George Bush and the Communion of Saints

George Bush and the Communion of Saints December 6, 2018

Did you watch the Bush funeral yesterday?  I didn’t in real time, but thanks to the magic of YouTube and Apple TV and a husband who has put in the effort to set everything up properly, did so after dinner.

And I’ll admit, GHW Bush, in my mind, had always been a sort of mini-Reagan:  Reagan set the collapse of the Soviet Union in motion, and GHW Bush was just there to stay the course.  Prior to all the tributes of the last few days, I’d have had to have given it some thought to put together a firm impression of the man and his presidency, but it was eventful four years, between the fall of the Berlin Wall and German (re-)unification and the Iraqi invasion of and expulsion from Kuwait.

As to his pre-presidential life, the few minutes I have now to type up some thoughts prevent me from delving into the question of whether or to what extent his prior political career was motivated by the desire to give back to his community or by the desire for political power.  (And, yes, we can ask the same thing of outgoing multimillionaire Illinois governor Bruce Rauner or incoming billionaire governor J.B. Pritzker, and our answers to that question will likely differ based on our opinion of the men’s political views and actions.)  But I can’t imagine not being moved by his actions in World War II, in which he enlisted immediately upon graduating high school and trained as a naval aviator, ultimately flying 58 combat missions, and getting shot down in the Pacific, an attack others did not survive.  Not only did he put himself at risk in ways that he might have avoided, given his family connections, but in addition, unsourced twitter reports say that his intention, if the U.S. hadn’t entered the war, had been to enlist in Canada.  And we who listened to the speeches couldn’t help but be moved by the stories the speakers told, of his care and concern for others, his dedication to duty; they emphasized his humility that likely was part of why he became so invisible to the public mind after leaving office.

Now, at the same time, I thought it was all a bit silly when I learned the reason why there was no mail was that the designation of National Day of Mourning meant that all federal employees got the day off.  And if you think about the future presidents in line for these honors — well, yes, there’s a pretty much universal consensus that President Carter, however much one might disagree with his political opinions, is an honorable man, and has sought to serve others throughout his life.  But will Americans be able to put partisan rancor aside when the time comes to lay Clinton, George W. Bush, or Obama to rest, to honor them for the ways they tried to make this country a better place, or will we be unable to see them as anything other than ambitious men who differ from the rest of us primarily in better succeeding in fulfilling that ambition?  And, let’s face it, the same is all the more true of Trump, and I doubt his supporters themselves believe that he has an exceptional dedication to public service.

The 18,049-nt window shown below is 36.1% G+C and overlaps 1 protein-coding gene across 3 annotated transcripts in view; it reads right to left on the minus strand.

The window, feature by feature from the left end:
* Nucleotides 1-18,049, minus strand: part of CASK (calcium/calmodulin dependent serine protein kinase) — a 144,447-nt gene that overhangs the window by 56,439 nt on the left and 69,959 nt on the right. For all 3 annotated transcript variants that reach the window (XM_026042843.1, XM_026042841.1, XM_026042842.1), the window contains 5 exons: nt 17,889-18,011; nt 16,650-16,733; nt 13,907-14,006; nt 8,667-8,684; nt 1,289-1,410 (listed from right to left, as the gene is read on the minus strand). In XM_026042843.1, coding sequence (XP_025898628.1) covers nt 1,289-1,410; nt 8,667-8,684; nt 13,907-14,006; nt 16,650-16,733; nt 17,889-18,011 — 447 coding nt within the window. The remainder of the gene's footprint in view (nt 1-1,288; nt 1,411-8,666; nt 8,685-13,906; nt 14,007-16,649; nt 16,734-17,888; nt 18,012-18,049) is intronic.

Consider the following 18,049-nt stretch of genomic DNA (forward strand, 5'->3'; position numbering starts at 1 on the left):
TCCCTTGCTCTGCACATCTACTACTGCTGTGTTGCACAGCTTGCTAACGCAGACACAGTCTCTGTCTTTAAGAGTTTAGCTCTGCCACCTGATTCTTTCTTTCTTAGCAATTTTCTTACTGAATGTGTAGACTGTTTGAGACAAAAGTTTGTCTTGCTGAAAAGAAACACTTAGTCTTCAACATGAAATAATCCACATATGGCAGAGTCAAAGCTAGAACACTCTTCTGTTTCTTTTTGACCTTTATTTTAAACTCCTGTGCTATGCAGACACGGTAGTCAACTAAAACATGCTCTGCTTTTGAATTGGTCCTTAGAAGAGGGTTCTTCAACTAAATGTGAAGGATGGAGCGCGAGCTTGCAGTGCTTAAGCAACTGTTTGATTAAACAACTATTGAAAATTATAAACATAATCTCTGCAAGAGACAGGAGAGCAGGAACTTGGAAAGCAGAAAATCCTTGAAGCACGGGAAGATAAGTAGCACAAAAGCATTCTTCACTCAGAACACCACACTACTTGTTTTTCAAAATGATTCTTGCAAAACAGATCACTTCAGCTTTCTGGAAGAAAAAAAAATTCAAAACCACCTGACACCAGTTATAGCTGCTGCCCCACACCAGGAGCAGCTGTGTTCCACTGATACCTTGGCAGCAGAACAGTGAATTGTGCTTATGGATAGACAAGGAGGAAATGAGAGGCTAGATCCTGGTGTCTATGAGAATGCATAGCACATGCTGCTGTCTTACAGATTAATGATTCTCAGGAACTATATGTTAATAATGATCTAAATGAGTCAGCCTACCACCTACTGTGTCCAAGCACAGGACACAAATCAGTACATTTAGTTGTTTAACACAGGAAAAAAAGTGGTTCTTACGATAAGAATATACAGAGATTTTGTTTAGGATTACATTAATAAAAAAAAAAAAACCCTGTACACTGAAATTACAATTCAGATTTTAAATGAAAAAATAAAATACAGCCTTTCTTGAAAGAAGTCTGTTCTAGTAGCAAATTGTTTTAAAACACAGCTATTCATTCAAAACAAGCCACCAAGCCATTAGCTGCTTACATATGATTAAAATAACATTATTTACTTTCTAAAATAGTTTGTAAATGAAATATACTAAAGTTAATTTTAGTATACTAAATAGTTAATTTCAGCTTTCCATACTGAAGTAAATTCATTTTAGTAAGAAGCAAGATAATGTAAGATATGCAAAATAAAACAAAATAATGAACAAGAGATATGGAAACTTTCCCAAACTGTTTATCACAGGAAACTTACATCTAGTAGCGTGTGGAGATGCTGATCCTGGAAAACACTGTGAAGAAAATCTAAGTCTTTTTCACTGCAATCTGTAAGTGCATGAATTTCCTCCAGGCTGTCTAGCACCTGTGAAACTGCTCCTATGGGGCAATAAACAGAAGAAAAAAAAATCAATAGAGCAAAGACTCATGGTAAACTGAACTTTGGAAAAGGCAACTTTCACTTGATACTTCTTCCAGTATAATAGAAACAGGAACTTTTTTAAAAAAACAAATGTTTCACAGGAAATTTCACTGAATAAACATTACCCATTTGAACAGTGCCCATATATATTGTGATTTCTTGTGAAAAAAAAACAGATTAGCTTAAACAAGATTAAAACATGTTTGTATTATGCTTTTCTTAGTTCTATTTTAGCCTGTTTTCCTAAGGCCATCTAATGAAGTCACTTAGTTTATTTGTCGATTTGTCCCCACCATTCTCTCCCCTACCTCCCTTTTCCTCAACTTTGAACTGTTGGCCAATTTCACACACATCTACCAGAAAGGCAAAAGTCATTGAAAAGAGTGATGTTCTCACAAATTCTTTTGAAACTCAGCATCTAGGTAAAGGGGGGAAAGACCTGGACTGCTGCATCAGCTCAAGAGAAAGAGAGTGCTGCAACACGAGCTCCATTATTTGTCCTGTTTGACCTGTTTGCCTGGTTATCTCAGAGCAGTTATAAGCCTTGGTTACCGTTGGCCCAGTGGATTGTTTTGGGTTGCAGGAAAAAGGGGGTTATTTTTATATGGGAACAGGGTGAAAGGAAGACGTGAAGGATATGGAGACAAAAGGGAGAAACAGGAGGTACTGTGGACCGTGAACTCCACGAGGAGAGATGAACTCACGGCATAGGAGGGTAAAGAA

But in setting aside partisanship in the tributes to Bush, we’re not just celebrating George Herbert Walker Bush, the man, but we’re celebrating those virtues.  In saying, “these are the virtues he embodied,” we are declaring that such traits are virtues, and are worthy of being emulated — public service, concern for others, humility for oneself.  It so happens that because Bush held the office of president, we have a standardized process for this celebration of civic virtue, and a recognition that maybe there’s a time when it’s appropriate to bite one’s tongue.  When others who have exemplified this civic virtue die, we don’t necessarily laud them with such honors — and, on the other hand, we’re too quick to do this with Hollywood celebrities or those from music or sports.

In the Catholic world, of course, we have saints — though maybe I should say, “we used to have saints.”  How often are saints celebrated?  In November/December, we’ve got a whole slew of them, including three who are known for their care for the poor, starting with Saint Martin on November 11th (the original starting date of Advent), then St. Elizabeth of Hungary (November 17th), and finally St. Nicholas (today!).  But it seems to me that, as much as we are always being told that we should care for the poor and work for peace and justice, support migrants, etc., we don’t really hear very much about those who provided that example for us.  Maybe I’m just missing part of the conversation (and readers are welcome to correct me) but my sense is that celebration of the saints as individual models of virtue is vanishing (unless it never really existed as I imagine it did).

And in the secular world?  I have the impression that our “secular saints” are very limited and, in the year 2018, largely confined to fighters for civil rights.  But we sure could use more celebration of true role models and of the virtues we see in them, don’t you think?



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